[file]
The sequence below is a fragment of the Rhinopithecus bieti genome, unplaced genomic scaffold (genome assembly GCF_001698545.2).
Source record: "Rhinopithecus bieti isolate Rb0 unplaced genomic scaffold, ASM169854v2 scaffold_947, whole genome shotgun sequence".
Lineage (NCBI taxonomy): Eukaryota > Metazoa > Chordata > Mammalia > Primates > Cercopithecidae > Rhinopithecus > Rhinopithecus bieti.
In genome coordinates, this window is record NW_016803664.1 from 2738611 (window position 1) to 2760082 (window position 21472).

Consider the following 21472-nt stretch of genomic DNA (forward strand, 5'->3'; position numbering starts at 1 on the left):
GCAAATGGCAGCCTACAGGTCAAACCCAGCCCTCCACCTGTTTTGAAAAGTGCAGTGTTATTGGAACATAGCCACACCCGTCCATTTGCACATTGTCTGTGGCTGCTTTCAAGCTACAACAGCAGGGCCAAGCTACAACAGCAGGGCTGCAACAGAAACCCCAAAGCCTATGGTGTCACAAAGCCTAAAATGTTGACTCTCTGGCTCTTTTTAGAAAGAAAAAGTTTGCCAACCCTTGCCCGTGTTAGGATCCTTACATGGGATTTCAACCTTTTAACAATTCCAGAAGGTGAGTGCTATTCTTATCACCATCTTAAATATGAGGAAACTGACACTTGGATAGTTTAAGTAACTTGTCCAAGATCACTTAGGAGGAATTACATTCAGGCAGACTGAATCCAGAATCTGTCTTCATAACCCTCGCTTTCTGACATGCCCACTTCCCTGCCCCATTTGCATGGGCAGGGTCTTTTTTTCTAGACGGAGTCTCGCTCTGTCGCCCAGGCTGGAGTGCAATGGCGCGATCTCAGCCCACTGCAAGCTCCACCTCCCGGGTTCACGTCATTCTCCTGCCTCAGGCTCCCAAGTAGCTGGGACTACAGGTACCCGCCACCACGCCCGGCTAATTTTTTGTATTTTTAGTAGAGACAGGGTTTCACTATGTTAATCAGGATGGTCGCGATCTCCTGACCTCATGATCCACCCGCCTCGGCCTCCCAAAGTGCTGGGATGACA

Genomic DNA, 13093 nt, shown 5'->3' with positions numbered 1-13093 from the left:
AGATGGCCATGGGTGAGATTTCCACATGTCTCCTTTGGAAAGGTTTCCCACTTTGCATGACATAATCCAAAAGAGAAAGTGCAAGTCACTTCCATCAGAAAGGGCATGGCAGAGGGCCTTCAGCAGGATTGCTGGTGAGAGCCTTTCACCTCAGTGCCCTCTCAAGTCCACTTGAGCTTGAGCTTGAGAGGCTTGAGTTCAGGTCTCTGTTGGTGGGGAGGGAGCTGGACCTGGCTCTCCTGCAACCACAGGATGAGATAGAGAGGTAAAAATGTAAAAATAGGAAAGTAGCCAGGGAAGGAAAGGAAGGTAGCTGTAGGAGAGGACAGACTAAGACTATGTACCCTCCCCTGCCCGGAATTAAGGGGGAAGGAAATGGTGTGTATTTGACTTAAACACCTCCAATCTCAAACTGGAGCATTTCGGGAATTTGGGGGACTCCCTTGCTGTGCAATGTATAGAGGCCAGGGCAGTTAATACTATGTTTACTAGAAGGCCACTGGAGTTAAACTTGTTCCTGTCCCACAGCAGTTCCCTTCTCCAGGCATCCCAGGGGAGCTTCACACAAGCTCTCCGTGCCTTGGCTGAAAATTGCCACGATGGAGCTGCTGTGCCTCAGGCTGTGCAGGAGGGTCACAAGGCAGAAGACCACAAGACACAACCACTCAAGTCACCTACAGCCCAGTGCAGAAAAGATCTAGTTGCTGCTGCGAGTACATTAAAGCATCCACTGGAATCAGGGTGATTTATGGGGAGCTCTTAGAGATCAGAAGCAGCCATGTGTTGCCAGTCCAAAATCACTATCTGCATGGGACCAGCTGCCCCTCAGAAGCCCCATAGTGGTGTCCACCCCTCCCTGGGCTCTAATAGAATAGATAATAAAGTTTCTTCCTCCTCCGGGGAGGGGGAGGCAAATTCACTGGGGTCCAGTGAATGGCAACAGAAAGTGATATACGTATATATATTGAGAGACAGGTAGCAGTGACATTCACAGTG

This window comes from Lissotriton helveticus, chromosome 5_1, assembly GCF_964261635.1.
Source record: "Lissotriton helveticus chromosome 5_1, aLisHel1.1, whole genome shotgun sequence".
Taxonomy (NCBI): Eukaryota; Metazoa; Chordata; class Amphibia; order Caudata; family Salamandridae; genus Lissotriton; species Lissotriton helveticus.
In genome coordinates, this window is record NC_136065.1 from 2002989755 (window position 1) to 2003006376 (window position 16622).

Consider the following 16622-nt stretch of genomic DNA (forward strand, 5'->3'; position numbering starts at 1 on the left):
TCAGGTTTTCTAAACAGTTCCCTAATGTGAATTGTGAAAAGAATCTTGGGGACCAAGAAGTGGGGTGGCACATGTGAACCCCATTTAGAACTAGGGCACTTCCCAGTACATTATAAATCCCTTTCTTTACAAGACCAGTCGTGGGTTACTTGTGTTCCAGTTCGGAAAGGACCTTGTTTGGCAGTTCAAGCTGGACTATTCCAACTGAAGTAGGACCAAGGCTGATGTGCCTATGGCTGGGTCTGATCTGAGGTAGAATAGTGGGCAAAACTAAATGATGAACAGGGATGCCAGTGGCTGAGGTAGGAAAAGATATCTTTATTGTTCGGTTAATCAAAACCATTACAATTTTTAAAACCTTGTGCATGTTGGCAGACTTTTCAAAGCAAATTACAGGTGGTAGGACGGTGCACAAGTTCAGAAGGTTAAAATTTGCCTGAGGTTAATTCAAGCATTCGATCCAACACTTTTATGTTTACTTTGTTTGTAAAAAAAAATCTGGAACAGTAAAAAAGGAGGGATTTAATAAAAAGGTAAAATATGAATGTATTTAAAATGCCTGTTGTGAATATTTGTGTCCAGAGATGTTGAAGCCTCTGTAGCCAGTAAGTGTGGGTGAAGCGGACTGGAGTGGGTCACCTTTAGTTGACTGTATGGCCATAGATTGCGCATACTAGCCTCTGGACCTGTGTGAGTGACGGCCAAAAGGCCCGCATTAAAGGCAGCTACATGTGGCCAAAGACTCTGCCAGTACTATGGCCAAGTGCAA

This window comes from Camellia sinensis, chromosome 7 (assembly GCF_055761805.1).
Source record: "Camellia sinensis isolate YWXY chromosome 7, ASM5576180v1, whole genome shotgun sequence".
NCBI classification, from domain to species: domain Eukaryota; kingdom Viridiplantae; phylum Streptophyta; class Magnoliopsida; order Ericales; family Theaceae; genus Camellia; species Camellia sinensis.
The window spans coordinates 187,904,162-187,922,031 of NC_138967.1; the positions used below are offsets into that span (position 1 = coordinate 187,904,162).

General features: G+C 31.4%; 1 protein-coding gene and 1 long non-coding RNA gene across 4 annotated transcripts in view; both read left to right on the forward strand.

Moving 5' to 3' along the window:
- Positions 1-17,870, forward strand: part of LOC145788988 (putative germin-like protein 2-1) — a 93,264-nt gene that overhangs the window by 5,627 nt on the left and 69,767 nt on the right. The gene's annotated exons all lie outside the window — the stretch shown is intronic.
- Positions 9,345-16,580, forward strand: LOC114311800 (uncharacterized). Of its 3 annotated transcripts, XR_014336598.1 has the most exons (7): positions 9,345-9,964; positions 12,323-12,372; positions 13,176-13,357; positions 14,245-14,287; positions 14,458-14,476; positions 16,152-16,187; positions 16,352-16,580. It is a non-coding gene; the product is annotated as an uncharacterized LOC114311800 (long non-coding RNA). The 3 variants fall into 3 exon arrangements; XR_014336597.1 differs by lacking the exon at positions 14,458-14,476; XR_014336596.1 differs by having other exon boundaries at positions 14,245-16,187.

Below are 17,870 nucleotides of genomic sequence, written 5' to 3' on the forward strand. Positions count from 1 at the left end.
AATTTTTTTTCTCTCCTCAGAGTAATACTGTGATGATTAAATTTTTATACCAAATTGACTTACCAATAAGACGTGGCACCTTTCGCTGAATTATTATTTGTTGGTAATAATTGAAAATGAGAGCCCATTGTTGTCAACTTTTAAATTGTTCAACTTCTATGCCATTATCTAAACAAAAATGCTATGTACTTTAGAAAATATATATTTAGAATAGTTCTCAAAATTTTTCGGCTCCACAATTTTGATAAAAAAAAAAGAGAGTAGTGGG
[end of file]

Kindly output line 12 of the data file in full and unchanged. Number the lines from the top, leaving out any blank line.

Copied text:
In genome coordinates, this window is record NC_136065.1 from 2002989755 (window position 1) to 2003006376 (window position 16622).